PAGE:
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Feb 24, 2014 11:25 AM EST

Fruit-Seeking Lemurs Know All The Best Eating Places Because Of Superior Spatial Memory

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Relying almost exclusively on one food source typically requires resourcefulness and strong spatial memory for the foraging animal to survive -- especially when that source is fruit, ripe only at certain times and available only at certain locations. Comparing five different species of lemur (red ruffed, black-and-white ruffed, Coquerel's sifakas, ring-tailed, and mongoose), researchers at the Duke University Lemur Center (all the more reason to attend Duke, they have lemurs!) found those that depended the most on a single source of food (in this case, fruit) had the best spatial memory. Their study was published recently in the journal, Animal Cognition, Laboratory Equpiment reported.

"Our results suggest that different cognitive skills might evolve for different reasons," lexandra Rosati, one of the lead researchers, said in a press release.

Ninety percent of ruffed lemurs' diets consist of fruit, while the other lemurs studied relied on either more widely available food (leaves for the Coquerel's sifakas) or more varied food (fruit, leaves, seeds, flowers, nectar and insects for the ring-tailed and mongoose lemurs), according to the study. To confirm that ruffled lemurs evolved superior spatial memory to remember key locations and sustain their fruit-heavy diet, researchers put the five kinds of lemurs through three memory tests.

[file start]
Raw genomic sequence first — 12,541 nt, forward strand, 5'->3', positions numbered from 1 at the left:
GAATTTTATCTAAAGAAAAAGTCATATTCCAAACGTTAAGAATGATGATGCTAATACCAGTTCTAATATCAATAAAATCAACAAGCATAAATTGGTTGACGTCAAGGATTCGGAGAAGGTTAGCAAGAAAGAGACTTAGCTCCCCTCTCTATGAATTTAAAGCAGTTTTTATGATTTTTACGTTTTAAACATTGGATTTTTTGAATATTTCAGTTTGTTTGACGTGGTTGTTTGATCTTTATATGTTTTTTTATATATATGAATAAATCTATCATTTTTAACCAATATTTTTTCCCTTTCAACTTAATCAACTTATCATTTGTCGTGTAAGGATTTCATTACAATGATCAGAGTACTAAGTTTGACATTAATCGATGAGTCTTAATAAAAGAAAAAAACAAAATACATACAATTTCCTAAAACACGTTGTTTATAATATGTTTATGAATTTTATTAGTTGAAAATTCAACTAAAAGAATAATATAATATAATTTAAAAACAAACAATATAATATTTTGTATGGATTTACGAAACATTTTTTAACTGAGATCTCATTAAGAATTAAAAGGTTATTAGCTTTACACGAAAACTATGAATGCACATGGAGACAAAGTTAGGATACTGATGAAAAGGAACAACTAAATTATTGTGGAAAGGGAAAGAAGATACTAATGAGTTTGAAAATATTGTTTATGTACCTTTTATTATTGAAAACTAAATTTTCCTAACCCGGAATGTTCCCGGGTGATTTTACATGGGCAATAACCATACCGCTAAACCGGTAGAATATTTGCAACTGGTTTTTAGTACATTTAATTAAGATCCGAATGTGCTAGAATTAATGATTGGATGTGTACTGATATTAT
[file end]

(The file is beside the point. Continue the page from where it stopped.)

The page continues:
The first test was a maze. First, the lemurs were shown the correct route to their preferred food. A week later, they were placed at the start and left to find it. As expected, fruit-seeking lemurs performed the best.

Scientists were unsure, however, if the fruit-eaters were remembering the turns they took or the exact spot so they set up a second experiment in which they switched the lemurs' starting position. Once again, the ruffed lemurs were the first to the finish, demonstrating that they were remembering location over a specific route.

"Before they might have turned right, but now they had to turn left to get to the same spot," Rosati said.

The last experiment asked the lemurs to remember -- or not remember -- multiple locations. For ten minutes, the five species explored a room with eight boxes, half which contained food and half which were empty. Later, when they were put back into the room (and all the boxes were filled with food, to presumably control for smell), only the ruffed lemurs sought out the same boxes that had previously contained food.

Since animals bred in captivity -- such as those in this experiment -- don't need to find their own food, the ruffed lemurs' superior spatial memory is likely an innate ability, according to the researchers.

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